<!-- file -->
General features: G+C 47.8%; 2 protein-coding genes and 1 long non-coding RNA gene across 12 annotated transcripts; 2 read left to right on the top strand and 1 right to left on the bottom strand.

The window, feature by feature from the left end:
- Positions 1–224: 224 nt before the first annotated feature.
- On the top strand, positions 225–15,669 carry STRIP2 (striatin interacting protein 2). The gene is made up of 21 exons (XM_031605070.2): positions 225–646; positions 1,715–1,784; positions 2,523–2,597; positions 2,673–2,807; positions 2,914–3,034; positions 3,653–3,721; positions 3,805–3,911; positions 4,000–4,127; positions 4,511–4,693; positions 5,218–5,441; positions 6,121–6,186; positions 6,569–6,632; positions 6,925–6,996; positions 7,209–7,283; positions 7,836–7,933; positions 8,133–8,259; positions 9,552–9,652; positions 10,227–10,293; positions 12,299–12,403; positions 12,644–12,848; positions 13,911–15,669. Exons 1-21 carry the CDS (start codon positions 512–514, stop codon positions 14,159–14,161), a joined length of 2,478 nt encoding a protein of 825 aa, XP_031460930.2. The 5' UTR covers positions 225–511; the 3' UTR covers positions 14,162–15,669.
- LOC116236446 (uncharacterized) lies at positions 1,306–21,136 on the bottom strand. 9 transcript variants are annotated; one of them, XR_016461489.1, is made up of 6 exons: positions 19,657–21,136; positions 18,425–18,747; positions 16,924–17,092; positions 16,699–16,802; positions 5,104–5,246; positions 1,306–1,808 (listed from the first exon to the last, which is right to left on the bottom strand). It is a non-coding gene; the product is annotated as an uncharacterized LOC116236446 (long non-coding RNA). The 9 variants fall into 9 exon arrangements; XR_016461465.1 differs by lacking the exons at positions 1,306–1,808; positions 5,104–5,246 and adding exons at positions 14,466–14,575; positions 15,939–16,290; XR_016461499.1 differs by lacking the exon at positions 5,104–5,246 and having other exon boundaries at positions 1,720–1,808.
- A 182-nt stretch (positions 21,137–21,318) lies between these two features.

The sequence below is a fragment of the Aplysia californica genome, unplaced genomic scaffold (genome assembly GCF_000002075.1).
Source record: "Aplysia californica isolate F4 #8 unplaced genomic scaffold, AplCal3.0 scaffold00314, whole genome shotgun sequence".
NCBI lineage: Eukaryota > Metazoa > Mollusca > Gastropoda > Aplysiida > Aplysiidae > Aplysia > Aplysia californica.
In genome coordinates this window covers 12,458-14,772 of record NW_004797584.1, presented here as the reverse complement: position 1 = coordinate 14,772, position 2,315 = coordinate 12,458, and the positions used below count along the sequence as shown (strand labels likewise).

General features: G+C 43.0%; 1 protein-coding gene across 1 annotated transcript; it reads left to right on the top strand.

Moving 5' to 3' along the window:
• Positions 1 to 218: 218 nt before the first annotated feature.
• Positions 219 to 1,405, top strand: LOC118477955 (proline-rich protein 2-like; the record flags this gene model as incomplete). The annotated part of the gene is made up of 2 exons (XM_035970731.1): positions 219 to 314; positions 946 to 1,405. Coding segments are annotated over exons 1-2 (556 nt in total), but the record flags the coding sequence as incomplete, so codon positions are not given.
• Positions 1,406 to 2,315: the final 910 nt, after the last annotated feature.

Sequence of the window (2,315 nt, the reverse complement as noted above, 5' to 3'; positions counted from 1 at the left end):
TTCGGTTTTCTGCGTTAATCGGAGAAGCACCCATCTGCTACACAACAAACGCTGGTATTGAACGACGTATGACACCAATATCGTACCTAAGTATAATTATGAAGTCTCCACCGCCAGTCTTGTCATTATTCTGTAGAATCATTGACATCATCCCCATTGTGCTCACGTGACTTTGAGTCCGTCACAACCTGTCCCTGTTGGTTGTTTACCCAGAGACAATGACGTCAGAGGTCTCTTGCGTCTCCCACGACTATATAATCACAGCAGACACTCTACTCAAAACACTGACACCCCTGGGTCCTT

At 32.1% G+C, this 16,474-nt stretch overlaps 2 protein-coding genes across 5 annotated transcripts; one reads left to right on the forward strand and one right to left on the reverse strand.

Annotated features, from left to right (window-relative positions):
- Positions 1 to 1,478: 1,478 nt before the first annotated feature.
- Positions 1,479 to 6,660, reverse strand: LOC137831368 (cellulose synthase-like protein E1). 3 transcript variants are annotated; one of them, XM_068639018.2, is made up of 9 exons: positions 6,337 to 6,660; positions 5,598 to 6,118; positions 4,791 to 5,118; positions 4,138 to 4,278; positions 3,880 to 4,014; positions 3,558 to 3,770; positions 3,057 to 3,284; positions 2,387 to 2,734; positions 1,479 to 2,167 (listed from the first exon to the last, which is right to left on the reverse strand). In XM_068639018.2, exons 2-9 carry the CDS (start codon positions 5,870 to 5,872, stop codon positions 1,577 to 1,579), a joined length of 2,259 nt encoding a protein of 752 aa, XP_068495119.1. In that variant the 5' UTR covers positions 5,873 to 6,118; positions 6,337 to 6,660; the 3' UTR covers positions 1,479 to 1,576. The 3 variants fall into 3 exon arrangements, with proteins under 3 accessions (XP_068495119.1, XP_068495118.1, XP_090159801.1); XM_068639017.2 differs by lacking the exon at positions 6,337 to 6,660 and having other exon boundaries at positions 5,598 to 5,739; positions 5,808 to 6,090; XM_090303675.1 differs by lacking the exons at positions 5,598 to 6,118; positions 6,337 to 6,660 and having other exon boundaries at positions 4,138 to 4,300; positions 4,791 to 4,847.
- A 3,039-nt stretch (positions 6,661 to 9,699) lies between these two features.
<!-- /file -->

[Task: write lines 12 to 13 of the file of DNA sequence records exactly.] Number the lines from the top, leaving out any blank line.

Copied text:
Moving 5' to 3' along the window:
• Positions 1 to 218: 218 nt before the first annotated feature.